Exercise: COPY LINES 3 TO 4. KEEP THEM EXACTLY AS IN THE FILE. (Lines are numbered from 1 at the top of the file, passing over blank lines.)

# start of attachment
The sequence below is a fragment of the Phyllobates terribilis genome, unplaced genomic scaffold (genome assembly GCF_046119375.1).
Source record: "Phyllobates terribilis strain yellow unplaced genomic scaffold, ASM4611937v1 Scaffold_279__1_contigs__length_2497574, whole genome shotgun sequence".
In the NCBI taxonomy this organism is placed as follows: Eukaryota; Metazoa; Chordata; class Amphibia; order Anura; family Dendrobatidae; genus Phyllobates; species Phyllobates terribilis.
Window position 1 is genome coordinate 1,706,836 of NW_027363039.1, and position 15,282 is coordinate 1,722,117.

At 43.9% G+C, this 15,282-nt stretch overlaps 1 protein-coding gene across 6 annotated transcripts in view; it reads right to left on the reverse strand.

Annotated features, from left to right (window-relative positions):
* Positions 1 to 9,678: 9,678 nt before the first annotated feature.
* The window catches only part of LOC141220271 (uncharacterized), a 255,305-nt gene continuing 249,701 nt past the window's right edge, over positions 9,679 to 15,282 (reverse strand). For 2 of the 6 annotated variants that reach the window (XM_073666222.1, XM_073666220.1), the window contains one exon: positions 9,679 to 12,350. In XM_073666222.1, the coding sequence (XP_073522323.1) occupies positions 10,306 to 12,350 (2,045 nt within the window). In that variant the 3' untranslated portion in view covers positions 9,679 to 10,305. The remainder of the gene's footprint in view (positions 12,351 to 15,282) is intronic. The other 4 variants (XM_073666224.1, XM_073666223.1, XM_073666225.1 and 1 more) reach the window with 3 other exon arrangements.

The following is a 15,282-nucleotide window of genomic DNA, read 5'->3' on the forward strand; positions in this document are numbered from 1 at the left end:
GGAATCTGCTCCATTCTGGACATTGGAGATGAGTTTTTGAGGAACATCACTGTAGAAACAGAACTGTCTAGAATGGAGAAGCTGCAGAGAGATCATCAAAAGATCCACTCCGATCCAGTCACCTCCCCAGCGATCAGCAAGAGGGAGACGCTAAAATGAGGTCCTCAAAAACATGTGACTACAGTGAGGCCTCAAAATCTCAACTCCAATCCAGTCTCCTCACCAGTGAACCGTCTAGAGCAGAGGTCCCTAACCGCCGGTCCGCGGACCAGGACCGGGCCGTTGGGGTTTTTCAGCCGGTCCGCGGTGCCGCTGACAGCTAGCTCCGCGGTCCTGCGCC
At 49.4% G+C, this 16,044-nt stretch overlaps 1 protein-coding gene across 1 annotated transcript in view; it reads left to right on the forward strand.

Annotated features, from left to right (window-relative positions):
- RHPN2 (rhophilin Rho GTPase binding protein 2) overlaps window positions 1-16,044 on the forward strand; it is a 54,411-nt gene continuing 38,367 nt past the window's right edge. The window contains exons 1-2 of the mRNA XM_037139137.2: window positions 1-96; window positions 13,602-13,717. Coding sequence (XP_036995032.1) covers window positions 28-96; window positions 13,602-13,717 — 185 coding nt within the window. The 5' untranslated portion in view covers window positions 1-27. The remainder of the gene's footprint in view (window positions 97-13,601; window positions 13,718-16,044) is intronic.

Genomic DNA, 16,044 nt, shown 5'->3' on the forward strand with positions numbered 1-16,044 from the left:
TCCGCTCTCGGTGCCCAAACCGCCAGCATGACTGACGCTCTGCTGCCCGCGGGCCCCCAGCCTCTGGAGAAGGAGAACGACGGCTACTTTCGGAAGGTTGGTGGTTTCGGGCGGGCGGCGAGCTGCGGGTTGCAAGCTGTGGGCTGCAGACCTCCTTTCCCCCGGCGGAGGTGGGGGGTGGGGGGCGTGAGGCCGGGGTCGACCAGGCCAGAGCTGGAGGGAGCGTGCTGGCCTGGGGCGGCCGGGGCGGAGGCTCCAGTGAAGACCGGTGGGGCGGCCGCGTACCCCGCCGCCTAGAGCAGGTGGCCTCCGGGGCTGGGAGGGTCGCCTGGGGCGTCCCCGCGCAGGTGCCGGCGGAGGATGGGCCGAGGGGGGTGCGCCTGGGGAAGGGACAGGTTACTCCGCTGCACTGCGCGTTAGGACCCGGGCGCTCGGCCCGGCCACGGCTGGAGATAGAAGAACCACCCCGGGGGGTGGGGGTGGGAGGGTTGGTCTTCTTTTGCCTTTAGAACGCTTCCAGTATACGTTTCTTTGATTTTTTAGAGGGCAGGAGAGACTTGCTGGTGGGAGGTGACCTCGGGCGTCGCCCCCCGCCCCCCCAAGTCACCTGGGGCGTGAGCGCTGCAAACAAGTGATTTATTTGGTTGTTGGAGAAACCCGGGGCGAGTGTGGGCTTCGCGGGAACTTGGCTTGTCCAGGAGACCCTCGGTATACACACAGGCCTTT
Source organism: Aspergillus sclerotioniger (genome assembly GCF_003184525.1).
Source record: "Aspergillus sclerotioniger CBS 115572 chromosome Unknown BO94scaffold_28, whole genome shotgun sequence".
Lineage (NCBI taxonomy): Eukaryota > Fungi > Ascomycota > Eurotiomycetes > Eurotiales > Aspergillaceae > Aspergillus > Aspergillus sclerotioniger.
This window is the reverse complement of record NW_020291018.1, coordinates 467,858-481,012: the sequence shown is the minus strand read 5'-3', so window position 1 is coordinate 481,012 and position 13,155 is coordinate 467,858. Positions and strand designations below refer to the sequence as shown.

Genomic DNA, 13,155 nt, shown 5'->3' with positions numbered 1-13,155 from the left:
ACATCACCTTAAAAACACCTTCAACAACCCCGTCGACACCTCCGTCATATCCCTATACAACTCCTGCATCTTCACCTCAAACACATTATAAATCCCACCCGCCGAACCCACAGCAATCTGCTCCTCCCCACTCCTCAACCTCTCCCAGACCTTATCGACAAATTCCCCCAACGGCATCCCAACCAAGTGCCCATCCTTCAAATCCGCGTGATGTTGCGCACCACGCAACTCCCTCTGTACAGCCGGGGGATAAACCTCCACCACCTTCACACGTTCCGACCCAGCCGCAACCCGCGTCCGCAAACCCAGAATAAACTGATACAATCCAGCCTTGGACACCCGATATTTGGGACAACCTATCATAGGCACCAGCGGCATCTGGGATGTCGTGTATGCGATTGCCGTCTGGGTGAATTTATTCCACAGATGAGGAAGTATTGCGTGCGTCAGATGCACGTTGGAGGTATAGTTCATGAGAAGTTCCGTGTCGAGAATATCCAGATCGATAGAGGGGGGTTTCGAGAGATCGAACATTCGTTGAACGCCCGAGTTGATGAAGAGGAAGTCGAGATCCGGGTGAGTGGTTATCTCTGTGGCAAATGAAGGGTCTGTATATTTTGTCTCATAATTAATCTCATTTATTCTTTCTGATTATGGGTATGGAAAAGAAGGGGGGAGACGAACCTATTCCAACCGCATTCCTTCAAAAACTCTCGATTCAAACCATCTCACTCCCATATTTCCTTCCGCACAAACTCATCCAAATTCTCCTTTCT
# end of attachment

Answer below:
In the NCBI taxonomy this organism is placed as follows: Eukaryota; Metazoa; Chordata; class Amphibia; order Anura; family Dendrobatidae; genus Phyllobates; species Phyllobates terribilis.
Window position 1 is genome coordinate 1,706,836 of NW_027363039.1, and position 15,282 is coordinate 1,722,117.